The boom in Asian vegetables

Pak Choi, Chinese cabbage, edamame beans or okra are some of the oriental vegetables that are finding places in the European and Spanish distribution sector

These vegetables are still mainly unknown by western people because their great consumers historically have been the oriental population living in Europe. However, every day these ‘ethnic’ vegetables are becoming more present on the supermarket shelves.

Although they are products that are common in supermarkets of countries such as England, where the convergence of different cultures is a social reality, in Spain it has only been feasible to sell then in small retailers owned by immigrants. However, today the large supermarkets are beginning to stock a small amount of these vegetables.

The growing of these vegetable varieties (pak choi, Chinese cabbage, chives, edamame beans, okra…) has become relevant, from autumn to spring in the Mediterranean area and along the Andalusian coast. From this point onwards, the crops extend through the inland areas of mainland Spain (southern Madrid, Granada…).

An increase in the demand, but without any reliable statistics

The sector is experiencing an upward trend and marketing companies that are specialised in other vegetables have opened up lines for these vegetables due to a constant, rising demand.

However, it is difficult to find reliable statistics for these crops, since in the official statistics (MAPAMA), oriental crops are included under the heading “Other Vegetables”, in spite of the fact that their cultivation and consumption has been spreading all over Europe since the mid-1970s.

Juan Andrés Calero, Manager for these crops at Sakata, affirms that “this recent interest in ethnic vegetables is due to two important reasons: their healthy perception, which benefits from the communication work by chefs and influencers and a growing interest by farmers to diversify their vegetable productions with materials that are not difficult to grow.”

Accordingly, Sakata Seed Ibérica has always been committed to a healthy diet and it was one of the pioneer companies introducing oriental crops into Spain, amongst which the following stand out:

  • Pak choi. Brassica rapa spchinensis L, also known as Bok Choy, of Asian origin, but grown on different continents. It is a cabbage, but as with the others belonging to the Chinensis group, it does not form a head, rather its green leaves are shaped more like Swiss chard. With a high nutritional content and excellent flavour, it is being incorporated to European cooking and in Spain it is becoming increasingly easy to find and cook. Varieties:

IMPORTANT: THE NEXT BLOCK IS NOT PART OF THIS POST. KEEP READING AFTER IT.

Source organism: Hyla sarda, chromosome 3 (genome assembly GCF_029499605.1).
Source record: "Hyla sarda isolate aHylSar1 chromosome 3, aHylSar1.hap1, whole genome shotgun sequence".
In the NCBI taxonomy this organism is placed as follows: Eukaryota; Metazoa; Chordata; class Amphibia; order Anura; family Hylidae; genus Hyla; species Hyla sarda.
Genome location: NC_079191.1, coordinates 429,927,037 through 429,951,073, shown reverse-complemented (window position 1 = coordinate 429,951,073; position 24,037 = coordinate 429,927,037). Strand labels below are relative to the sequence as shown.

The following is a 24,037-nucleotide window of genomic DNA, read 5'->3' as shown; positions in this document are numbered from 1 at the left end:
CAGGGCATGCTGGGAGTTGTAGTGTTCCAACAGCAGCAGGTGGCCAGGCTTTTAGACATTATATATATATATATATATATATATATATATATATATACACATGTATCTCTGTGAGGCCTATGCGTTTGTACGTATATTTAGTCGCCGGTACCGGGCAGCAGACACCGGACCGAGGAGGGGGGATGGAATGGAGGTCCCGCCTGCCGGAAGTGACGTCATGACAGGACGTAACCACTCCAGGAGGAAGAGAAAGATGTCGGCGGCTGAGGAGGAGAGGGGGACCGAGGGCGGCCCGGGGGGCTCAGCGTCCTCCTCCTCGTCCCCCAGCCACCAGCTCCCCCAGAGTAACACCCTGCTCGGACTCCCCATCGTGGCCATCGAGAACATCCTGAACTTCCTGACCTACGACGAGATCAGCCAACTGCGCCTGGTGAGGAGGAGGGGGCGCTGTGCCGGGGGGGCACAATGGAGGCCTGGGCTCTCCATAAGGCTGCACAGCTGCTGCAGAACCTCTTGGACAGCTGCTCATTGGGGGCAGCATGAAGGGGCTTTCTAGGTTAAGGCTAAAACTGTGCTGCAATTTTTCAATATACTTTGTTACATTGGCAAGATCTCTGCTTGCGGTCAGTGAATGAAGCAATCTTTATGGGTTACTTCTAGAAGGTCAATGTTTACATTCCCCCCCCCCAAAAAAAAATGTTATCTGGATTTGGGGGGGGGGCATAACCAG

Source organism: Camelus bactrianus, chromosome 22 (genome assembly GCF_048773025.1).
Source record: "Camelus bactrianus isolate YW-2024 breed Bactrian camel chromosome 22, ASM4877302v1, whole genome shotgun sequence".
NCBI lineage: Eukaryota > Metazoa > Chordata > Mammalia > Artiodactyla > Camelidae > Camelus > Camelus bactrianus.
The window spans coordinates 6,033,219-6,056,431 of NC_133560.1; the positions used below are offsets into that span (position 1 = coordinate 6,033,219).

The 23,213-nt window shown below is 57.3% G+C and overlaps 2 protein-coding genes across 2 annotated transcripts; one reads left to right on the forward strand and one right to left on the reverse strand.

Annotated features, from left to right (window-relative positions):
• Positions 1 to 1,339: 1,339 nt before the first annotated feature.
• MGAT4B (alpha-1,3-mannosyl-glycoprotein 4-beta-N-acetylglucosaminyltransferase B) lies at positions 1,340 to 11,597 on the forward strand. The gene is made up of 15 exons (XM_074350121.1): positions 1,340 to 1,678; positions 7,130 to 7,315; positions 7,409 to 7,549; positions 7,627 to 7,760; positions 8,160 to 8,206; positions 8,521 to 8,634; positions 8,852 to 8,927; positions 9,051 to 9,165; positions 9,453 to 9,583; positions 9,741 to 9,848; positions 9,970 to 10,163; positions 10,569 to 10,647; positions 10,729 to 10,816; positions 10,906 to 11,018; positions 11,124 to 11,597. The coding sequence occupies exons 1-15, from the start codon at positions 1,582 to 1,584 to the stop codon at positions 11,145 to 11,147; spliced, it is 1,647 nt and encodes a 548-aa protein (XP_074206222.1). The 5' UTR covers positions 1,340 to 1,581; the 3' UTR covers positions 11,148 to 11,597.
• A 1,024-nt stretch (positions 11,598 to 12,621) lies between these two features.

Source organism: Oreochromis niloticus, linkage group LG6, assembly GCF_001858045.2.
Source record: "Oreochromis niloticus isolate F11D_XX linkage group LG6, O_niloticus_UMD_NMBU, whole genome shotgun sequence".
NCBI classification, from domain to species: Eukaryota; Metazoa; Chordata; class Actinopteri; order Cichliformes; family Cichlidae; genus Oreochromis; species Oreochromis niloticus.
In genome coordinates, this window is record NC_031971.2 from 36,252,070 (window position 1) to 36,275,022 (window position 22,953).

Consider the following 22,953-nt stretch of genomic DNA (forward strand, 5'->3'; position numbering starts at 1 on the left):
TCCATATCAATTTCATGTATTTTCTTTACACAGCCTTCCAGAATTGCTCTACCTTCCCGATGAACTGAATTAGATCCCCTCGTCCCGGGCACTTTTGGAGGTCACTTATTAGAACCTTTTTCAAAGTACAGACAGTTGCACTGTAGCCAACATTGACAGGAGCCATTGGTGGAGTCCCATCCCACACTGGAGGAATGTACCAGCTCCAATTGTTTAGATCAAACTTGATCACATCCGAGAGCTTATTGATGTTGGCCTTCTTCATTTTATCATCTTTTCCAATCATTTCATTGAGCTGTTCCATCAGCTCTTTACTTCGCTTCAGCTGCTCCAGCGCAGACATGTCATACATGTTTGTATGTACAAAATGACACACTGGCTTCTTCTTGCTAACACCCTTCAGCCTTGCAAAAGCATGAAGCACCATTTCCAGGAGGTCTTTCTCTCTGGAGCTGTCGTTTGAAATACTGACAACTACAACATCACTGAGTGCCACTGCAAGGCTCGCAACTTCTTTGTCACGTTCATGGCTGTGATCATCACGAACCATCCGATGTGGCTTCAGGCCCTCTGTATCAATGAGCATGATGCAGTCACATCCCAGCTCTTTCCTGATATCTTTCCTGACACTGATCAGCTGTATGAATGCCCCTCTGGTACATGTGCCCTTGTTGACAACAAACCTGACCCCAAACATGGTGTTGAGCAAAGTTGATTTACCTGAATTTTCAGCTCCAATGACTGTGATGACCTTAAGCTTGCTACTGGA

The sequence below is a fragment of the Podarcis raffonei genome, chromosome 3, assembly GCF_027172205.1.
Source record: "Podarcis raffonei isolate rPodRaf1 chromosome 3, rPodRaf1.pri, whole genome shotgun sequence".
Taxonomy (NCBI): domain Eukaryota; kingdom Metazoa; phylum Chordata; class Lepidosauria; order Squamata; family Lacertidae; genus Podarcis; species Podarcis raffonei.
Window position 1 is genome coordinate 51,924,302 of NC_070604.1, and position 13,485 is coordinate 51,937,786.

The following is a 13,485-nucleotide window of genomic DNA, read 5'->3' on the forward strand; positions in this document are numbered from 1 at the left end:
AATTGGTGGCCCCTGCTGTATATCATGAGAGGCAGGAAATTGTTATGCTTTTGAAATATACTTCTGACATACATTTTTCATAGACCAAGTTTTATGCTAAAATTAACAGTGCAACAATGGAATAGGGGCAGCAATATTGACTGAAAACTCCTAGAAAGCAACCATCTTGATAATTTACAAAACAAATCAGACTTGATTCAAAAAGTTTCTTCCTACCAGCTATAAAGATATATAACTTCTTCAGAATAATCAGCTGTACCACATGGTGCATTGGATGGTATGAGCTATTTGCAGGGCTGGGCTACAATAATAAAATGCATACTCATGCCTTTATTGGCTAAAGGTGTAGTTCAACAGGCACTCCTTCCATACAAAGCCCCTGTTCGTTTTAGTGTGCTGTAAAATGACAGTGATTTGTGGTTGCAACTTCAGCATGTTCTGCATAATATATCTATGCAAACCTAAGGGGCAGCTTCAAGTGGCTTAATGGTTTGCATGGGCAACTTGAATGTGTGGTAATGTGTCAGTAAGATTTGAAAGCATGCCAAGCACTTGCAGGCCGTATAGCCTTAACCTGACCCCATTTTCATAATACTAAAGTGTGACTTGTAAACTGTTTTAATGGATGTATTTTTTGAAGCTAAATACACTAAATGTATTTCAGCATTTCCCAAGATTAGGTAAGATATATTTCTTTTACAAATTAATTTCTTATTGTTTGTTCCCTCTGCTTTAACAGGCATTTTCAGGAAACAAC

• Yang Qing choi. With a green stalk, its resistance to bolting, vigorous stature and shiny dark green leaves makes it stand out.
    • Joi Choi. With a white stalk, and shiny, dark leaves.
  • Spring onion. The Allium fistulosum spring onion never forms a true bulb, like that of its closest relation, the onion, rather it becomes thicker where the leaves join together at the base. Its characteristic shape is elongated and not very thick. It is sweeter, with a more delicate flavour than the onion. Once cleaned and washed, only the white part and three or four centimetres of its green part should be eaten:
    • A reference variety on the market; it stands out due to its dark colour and adaptation to different growing conditions.
    • With bright green leaves, its important vigour and yield stand out.
  • Chinese cabbage. It belongs to the cruciferous family. It has been grown in China for many years, arriving there from Japan at the end of the 19th century and today its cultivation is very widespread. It is eaten fresh and in salads, as well as in stews, sauces, boiled, etc. In some countries in the Far East it is the vegetable that contributes the largest amount of vitamins to the diet. Varieties:
    • One kg. Adapted to warm conditions, it is characterised by its resistance to dehydration.
    • A new variety that stands out due to its resistance to bolting and to disease.
  •  A variety of soya, which is traditionally eaten in Japan as pods, harvested before becoming ripe, as an aperitif. It has an important nutritional intake, rich in vegetable proteins, micronutrients such as calcium, iron, phosphorous… and vitamins C and K. Variety:
    • Dame Hanae. Significant adaptation capacity to different cultivation areas, it stands out for its strength and productivity.
  •  It belongs to the malvaceae family, originally from Africa, although it is very common in Asia and the Middle East. Its fruit, which is slightly similar to a green pepper, is highly appreciated due to its nutritional value. It is rich in antioxidants, potassium, vitamin B, vitamin C and calcium and for being an ideal thickener for sauces and stews, with very little calorie intake. Varieties:
    • Vigorous, large-sized, with an important yield.
    • Earlier, with great vigour and yield.

 

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